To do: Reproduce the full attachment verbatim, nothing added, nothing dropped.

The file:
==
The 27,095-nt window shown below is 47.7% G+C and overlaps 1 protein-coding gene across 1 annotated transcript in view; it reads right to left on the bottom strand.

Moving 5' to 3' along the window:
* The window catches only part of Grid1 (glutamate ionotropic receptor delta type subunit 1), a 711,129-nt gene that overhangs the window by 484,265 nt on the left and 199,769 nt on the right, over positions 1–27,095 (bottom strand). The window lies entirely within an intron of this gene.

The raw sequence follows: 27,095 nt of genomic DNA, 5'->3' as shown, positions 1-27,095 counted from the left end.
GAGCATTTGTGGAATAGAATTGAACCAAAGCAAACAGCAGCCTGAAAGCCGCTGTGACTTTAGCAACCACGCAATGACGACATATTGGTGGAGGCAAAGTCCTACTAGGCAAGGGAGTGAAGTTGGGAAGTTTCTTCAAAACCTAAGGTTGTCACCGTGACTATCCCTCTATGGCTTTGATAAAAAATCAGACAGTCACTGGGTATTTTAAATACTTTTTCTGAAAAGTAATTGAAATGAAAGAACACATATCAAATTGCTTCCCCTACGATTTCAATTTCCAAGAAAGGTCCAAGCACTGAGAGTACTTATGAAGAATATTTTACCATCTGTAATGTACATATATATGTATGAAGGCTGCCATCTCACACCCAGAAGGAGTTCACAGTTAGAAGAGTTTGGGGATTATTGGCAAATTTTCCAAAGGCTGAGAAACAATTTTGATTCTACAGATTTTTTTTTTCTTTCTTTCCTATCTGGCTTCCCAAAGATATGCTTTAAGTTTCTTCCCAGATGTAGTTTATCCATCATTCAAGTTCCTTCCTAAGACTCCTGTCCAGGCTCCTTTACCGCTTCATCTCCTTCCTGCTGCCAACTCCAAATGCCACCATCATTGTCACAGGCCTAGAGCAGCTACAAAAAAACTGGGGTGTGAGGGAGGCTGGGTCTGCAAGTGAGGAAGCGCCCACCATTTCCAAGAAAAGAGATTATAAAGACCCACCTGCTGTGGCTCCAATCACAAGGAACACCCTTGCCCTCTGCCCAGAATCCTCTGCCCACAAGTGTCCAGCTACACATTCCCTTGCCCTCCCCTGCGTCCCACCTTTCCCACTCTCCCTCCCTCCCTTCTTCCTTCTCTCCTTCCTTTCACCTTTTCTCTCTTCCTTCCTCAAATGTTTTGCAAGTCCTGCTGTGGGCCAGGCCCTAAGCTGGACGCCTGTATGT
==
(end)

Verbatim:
The 27,095-nt window shown below is 47.7% G+C and overlaps 1 protein-coding gene across 1 annotated transcript in view; it reads right to left on the bottom strand.

Moving 5' to 3' along the window:
* The window catches only part of Grid1 (glutamate ionotropic receptor delta type subunit 1), a 711,129-nt gene that overhangs the window by 484,265 nt on the left and 199,769 nt on the right, over positions 1–27,095 (bottom strand). The window lies entirely within an intron of this gene.

The raw sequence follows: 27,095 nt of genomic DNA, 5'->3' as shown, positions 1-27,095 counted from the left end.
GAGCATTTGTGGAATAGAATTGAACCAAAGCAAACAGCAGCCTGAAAGCCGCTGTGACTTTAGCAACCACGCAATGACGACATATTGGTGGAGGCAAAGTCCTACTAGGCAAGGGAGTGAAGTTGGGAAGTTTCTTCAAAACCTAAGGTTGTCACCGTGACTATCCCTCTATGGCTTTGATAAAAAATCAGACAGTCACTGGGTATTTTAAATACTTTTTCTGAAAAGTAATTGAAATGAAAGAACACATATCAAATTGCTTCCCCTACGATTTCAATTTCCAAGAAAGGTCCAAGCACTGAGAGTACTTATGAAGAATATTTTACCATCTGTAATGTACATATATATGTATGAAGGCTGCCATCTCACACCCAGAAGGAGTTCACAGTTAGAAGAGTTTGGGGATTATTGGCAAATTTTCCAAAGGCTGAGAAACAATTTTGATTCTACAGATTTTTTTTTTCTTTCTTTCCTATCTGGCTTCCCAAAGATATGCTTTAAGTTTCTTCCCAGATGTAGTTTATCCATCATTCAAGTTCCTTCCTAAGACTCCTGTCCAGGCTCCTTTACCGCTTCATCTCCTTCCTGCTGCCAACTCCAAATGCCACCATCATTGTCACAGGCCTAGAGCAGCTACAAAAAAACTGGGGTGTGAGGGAGGCTGGGTCTGCAAGTGAGGAAGCGCCCACCATTTCCAAGAAAAGAGATTATAAAGACCCACCTGCTGTGGCTCCAATCACAAGGAACACCCTTGCCCTCTGCCCAGAATCCTCTGCCCACAAGTGTCCAGCTACACATTCCCTTGCCCTCCCCTGCGTCCCACCTTTCCCACTCTCCCTCCCTCCCTTCTTCCTTCTCTCCTTCCTTTCACCTTTTCTCTCTTCCTTCCTCAAATGTTTTGCAAGTCCTGCTGTGGGCCAGGCCCTAAGCTGGACGCCTGTATGT